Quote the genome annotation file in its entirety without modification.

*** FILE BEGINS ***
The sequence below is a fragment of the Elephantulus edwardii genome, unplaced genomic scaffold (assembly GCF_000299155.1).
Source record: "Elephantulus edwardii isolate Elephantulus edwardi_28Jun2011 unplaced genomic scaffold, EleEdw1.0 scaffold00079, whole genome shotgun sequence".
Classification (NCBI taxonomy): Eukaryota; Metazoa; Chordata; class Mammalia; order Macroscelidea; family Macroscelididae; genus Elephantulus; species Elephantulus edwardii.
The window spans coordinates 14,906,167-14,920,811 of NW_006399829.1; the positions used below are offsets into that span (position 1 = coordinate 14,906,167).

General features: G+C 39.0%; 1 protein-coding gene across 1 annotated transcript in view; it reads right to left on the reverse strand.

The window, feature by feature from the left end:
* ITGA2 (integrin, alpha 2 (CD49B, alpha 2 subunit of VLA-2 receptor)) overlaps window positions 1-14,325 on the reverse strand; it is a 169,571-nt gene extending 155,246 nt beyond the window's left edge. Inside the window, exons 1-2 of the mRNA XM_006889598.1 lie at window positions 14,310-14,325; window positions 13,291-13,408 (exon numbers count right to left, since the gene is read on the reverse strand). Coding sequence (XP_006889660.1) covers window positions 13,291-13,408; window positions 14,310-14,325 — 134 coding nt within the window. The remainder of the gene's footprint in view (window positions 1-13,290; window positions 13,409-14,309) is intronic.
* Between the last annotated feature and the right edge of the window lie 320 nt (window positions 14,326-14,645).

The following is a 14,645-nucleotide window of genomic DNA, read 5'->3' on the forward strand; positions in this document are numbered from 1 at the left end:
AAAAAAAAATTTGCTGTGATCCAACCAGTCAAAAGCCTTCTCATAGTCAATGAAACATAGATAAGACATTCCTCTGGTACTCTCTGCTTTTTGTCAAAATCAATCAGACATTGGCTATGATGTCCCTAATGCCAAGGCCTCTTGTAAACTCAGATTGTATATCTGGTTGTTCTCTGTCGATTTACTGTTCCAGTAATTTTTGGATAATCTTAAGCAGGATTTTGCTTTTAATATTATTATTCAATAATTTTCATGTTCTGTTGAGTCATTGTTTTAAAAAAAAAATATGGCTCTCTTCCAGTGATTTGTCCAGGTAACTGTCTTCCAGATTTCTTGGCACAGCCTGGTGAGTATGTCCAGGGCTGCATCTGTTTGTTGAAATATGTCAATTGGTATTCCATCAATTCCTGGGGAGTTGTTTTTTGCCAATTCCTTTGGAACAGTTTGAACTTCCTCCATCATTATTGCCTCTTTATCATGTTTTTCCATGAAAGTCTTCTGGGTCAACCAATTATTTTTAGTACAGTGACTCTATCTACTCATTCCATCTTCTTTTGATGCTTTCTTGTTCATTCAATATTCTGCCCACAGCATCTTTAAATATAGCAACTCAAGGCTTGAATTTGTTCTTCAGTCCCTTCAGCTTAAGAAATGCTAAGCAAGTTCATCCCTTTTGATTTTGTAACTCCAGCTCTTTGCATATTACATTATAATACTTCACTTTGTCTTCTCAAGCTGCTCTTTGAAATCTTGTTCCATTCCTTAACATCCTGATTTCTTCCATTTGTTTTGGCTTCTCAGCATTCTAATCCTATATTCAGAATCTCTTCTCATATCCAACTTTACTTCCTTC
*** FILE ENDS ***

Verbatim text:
The sequence below is a fragment of the Elephantulus edwardii genome, unplaced genomic scaffold (assembly GCF_000299155.1).
Source record: "Elephantulus edwardii isolate Elephantulus edwardi_28Jun2011 unplaced genomic scaffold, EleEdw1.0 scaffold00079, whole genome shotgun sequence".
Classification (NCBI taxonomy): Eukaryota; Metazoa; Chordata; class Mammalia; order Macroscelidea; family Macroscelididae; genus Elephantulus; species Elephantulus edwardii.
The window spans coordinates 14,906,167-14,920,811 of NW_006399829.1; the positions used below are offsets into that span (position 1 = coordinate 14,906,167).

General features: G+C 39.0%; 1 protein-coding gene across 1 annotated transcript in view; it reads right to left on the reverse strand.

The window, feature by feature from the left end:
* ITGA2 (integrin, alpha 2 (CD49B, alpha 2 subunit of VLA-2 receptor)) overlaps window positions 1-14,325 on the reverse strand; it is a 169,571-nt gene extending 155,246 nt beyond the window's left edge. Inside the window, exons 1-2 of the mRNA XM_006889598.1 lie at window positions 14,310-14,325; window positions 13,291-13,408 (exon numbers count right to left, since the gene is read on the reverse strand). Coding sequence (XP_006889660.1) covers window positions 13,291-13,408; window positions 14,310-14,325 — 134 coding nt within the window. The remainder of the gene's footprint in view (window positions 1-13,290; window positions 13,409-14,309) is intronic.
* Between the last annotated feature and the right edge of the window lie 320 nt (window positions 14,326-14,645).

The following is a 14,645-nucleotide window of genomic DNA, read 5'->3' on the forward strand; positions in this document are numbered from 1 at the left end:
AAAAAAAAATTTGCTGTGATCCAACCAGTCAAAAGCCTTCTCATAGTCAATGAAACATAGATAAGACATTCCTCTGGTACTCTCTGCTTTTTGTCAAAATCAATCAGACATTGGCTATGATGTCCCTAATGCCAAGGCCTCTTGTAAACTCAGATTGTATATCTGGTTGTTCTCTGTCGATTTACTGTTCCAGTAATTTTTGGATAATCTTAAGCAGGATTTTGCTTTTAATATTATTATTCAATAATTTTCATGTTCTGTTGAGTCATTGTTTTAAAAAAAAAATATGGCTCTCTTCCAGTGATTTGTCCAGGTAACTGTCTTCCAGATTTCTTGGCACAGCCTGGTGAGTATGTCCAGGGCTGCATCTGTTTGTTGAAATATGTCAATTGGTATTCCATCAATTCCTGGGGAGTTGTTTTTTGCCAATTCCTTTGGAACAGTTTGAACTTCCTCCATCATTATTGCCTCTTTATCATGTTTTTCCATGAAAGTCTTCTGGGTCAACCAATTATTTTTAGTACAGTGACTCTATCTACTCATTCCATCTTCTTTTGATGCTTTCTTGTTCATTCAATATTCTGCCCACAGCATCTTTAAATATAGCAACTCAAGGCTTGAATTTGTTCTTCAGTCCCTTCAGCTTAAGAAATGCTAAGCAAGTTCATCCCTTTTGATTTTGTAACTCCAGCTCTTTGCATATTACATTATAATACTTCACTTTGTCTTCTCAAGCTGCTCTTTGAAATCTTGTTCCATTCCTTAACATCCTGATTTCTTCCATTTGTTTTGGCTTCTCAGCATTCTAATCCTATATTCAGAATCTCTTCTCATATCCAACTTTACTTCCTTC